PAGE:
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Robert Adams

Text from Max Kozloff, Lone Visions, Crowded Frames

...Landscape seems to call upon us to be intimate with ourselves, as if to awaken in us pleasures, memories, or hopes that are not yet acculturated. The meaning of landscape is arguably bound up with an appeal to the illusion that within each of us lies something unshareable and not yet socialized. This is partly because of the ineffability of ungrasped sensation perceived in the far reaches of land under open air and partly because it still pleases North Americans to fantasize about nature not as culture and therefore not as a communal experience. Of course we know very well that the reserve into which we place our ideas of nature is a cultural reserve. But perhaps alone among the developed nations, we can still imagine our actual contact with nature to extend past that reserve, as if there were a frontier we hadn't yet transgressed. One photographer who knowingly works within that conflict between the imagined and the transgressed is Robert Adams.

Off the freeway near Colton, California, Adams climbed an eroded hillock. Fumes, haze, and effluents halate the otherwise graphically silhouetted black-and-white tones of photographs such as this and others he made for his book Los Angeles Spring. While the effects are redundant, the compositions are individually realized, each of them variants in an expanding poetic search. What Adams achieves is a poetry of depredation. In an era of landscape color, the black and white strikes a memorial note, and a curious mournfulness pervades scenes of an otherwise humdrum brutality. It's not that Adams appears to think tenderly of these undeserving views, but that in capturing them as moments of lonely experience he projects them back into a nineteenth-century landscape tradition and perceives their horizons as seemingly deserted now as they were then. A weariness of view fuses with the freshness of radiant seeing, as if Robert Frank's vision of a fifties America had blended with the imagery of Carleton Watkins's post-Civil War Yosemite. Adams shows withered eucalyptus trees, abandoned orange groves, and bulldozed, broken stretches of earth. Having earned his attention, they stay in mind as naturalized forms, lost to a process symbolized by the road or developers' trails.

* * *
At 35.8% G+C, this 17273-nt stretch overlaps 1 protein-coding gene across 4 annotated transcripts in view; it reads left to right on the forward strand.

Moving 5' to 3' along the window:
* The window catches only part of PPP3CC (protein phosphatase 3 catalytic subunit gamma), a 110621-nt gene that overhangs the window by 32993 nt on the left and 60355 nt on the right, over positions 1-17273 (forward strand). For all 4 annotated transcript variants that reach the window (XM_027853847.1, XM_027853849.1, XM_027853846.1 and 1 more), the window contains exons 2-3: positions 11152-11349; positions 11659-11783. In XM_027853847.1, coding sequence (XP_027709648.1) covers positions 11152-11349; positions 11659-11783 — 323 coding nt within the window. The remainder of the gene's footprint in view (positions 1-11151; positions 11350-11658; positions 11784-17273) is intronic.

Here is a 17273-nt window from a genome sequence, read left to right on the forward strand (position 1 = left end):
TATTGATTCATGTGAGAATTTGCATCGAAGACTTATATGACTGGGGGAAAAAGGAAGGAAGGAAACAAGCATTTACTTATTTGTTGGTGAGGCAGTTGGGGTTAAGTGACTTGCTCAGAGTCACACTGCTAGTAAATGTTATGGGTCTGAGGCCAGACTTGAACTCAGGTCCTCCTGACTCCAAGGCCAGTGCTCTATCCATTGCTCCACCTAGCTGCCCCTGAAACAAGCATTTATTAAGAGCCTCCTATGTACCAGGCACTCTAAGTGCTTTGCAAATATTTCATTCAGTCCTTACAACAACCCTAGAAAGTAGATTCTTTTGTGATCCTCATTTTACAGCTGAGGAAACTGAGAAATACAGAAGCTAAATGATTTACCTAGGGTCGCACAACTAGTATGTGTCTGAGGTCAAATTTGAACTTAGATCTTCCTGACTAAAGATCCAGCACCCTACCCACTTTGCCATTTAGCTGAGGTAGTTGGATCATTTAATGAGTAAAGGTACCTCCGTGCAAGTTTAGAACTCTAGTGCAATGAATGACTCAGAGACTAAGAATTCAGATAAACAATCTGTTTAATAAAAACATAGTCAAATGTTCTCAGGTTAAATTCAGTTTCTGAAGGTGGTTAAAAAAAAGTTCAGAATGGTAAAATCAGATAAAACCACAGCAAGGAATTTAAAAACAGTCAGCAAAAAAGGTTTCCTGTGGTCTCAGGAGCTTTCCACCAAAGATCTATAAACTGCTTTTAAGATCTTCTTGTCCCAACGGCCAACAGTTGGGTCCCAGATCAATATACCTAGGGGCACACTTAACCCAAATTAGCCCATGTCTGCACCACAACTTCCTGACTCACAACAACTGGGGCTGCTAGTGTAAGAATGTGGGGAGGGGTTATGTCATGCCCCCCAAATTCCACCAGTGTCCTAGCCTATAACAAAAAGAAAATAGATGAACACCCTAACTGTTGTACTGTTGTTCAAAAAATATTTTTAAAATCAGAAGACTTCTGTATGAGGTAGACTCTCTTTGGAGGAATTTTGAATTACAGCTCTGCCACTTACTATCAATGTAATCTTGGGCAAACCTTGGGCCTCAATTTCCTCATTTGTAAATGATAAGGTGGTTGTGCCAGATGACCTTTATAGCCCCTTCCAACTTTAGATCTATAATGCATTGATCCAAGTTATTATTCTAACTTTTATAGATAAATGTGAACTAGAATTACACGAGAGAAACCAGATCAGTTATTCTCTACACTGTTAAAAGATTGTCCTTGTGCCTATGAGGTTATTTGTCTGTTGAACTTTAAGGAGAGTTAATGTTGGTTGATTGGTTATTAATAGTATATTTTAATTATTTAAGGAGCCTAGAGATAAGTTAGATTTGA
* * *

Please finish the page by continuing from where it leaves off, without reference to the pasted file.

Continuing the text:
In the introduction to The American Space: Meaning in Nineteenth-Century Landscape Photography, Adams writes, "Physically much of the land [the West] is almost as empty as it was when Jackson and Timothy O'Sullivan photographed there, but the beauty of the space-the sense that everything in it is alive and valuable-is gone." Adams considers the nineteenth-century photographers privileged because the clean skies they saw could illustrate the "opening verses of Genesis about light's part in giving form to the void." Their cameras could take their fill of scenes that are now obscured or faded out by an amorphous whiteness against which the reminiscent photographer now has to struggle to describe depth.

In Los Angeles Spring, that description and the conventionally nostalgic desire that went with it is foiled, leaving us to judge only unkempt things in the foreground. Deep space is equated with a past we cannot restore. Consequently, these recent images evoke a regret about the wealth of information steamed out in the light. They are comparative pictures.They imaginatively comprehend a span of events in which affection for nature must be misplaced if it is to have any object at all.


 


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